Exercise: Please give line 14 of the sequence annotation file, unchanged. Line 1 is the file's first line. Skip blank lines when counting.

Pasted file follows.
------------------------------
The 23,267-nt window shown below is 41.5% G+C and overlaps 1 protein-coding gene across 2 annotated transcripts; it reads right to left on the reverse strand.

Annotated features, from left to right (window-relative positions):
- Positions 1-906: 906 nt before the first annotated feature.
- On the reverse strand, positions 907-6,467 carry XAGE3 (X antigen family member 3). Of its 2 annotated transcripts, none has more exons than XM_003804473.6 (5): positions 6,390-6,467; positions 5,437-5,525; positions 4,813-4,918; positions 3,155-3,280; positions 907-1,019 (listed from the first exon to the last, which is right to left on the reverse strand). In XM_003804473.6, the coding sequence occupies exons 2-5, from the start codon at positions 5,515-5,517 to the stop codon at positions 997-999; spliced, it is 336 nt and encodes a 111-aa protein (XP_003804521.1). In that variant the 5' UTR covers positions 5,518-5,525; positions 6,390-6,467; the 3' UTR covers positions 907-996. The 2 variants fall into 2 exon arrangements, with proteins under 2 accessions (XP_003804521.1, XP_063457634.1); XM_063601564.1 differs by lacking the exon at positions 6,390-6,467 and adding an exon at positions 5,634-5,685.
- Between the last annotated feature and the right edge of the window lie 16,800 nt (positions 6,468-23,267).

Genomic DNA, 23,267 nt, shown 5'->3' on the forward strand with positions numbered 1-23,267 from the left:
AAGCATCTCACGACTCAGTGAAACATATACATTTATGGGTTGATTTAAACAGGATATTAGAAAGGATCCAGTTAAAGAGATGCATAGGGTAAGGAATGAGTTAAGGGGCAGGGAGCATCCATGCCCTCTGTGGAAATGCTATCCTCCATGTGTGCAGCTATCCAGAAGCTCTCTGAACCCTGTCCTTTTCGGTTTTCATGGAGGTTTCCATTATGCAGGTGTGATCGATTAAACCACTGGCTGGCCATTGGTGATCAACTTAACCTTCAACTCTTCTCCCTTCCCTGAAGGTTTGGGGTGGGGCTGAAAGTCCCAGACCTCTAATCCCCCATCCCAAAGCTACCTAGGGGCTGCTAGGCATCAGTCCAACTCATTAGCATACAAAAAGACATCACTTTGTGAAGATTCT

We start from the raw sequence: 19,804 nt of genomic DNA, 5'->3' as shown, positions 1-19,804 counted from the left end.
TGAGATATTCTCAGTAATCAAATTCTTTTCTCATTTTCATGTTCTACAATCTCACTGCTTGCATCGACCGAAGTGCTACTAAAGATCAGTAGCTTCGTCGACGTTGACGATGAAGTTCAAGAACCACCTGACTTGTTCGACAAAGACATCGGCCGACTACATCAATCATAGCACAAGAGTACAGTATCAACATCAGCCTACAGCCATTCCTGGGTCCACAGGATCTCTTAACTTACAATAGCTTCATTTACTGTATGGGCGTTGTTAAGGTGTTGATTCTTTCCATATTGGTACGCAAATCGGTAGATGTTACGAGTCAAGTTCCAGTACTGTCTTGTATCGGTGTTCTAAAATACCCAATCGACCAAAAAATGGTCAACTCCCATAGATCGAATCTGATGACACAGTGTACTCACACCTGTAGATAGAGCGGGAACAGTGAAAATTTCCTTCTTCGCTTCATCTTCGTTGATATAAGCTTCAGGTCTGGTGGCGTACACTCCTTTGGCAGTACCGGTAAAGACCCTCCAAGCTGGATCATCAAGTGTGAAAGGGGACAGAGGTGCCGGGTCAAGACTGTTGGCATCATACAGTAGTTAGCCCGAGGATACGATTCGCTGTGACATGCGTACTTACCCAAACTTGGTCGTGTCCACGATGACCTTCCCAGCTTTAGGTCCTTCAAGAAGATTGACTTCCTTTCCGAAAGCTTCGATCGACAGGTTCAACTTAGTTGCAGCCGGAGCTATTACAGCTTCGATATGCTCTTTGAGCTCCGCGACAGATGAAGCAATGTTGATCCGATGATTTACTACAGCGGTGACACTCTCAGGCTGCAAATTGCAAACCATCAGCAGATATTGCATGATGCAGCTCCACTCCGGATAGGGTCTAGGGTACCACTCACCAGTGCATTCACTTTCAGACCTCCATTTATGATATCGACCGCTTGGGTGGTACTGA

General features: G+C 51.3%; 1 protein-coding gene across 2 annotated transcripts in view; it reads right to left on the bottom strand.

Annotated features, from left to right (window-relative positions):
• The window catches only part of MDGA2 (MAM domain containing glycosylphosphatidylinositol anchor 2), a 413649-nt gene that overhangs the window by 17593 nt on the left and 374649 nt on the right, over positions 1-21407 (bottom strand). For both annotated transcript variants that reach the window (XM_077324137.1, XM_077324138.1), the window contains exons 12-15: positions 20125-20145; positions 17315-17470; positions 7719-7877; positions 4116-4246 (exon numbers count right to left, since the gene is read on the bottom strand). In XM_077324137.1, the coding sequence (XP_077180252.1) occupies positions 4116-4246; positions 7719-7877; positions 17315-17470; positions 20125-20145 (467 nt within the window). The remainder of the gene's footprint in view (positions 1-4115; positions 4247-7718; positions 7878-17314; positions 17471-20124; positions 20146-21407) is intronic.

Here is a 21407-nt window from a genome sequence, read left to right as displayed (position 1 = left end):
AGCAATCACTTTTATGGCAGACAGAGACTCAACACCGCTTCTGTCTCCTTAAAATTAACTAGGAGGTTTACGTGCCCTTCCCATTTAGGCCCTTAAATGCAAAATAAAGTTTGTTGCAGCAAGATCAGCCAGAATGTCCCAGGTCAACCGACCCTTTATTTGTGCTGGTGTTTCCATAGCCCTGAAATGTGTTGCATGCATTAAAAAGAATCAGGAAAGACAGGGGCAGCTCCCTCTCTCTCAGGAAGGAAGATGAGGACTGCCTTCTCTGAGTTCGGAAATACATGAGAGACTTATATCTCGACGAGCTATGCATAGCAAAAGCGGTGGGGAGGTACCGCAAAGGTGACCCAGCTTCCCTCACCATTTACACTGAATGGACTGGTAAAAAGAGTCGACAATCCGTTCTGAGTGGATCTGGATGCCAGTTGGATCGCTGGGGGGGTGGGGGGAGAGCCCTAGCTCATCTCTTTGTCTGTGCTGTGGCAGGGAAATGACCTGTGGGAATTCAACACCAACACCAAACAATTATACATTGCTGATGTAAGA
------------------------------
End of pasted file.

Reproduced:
AGCAATCACTTTTATGGCAGACAGAGACTCAACACCGCTTCTGTCTCCTTAAAATTAACTAGGAGGTTTACGTGCCCTTCCCATTTAGGCCCTTAAATGCAAAATAAAGTTTGTTGCAGCAAGATCAGCCAGAATGTCCCAGGTCAACCGACCCTTTATTTGTGCTGGTGTTTCCATAGCCCTGAAATGTGTTGCATGCATTAAAAAGAATCAGGAAAGACAGGGGCAGCTCCCTCTCTCTCAGGAAGGAAGATGAGGACTGCCTTCTCTGAGTTCGGAAATACATGAGAGACTTATATCTCGACGAGCTATGCATAGCAAAAGCGGTGGGGAGGTACCGCAAAGGTGACCCAGCTTCCCTCACCATTTACACTGAATGGACTGGTAAAAAGAGTCGACAATCCGTTCTGAGTGGATCTGGATGCCAGTTGGATCGCTGGGGGGGTGGGGGGAGAGCCCTAGCTCATCTCTTTGTCTGTGCTGTGGCAGGGAAATGACCTGTGGGAATTCAACACCAACACCAAACAATTATACATTGCTGATGTAAGA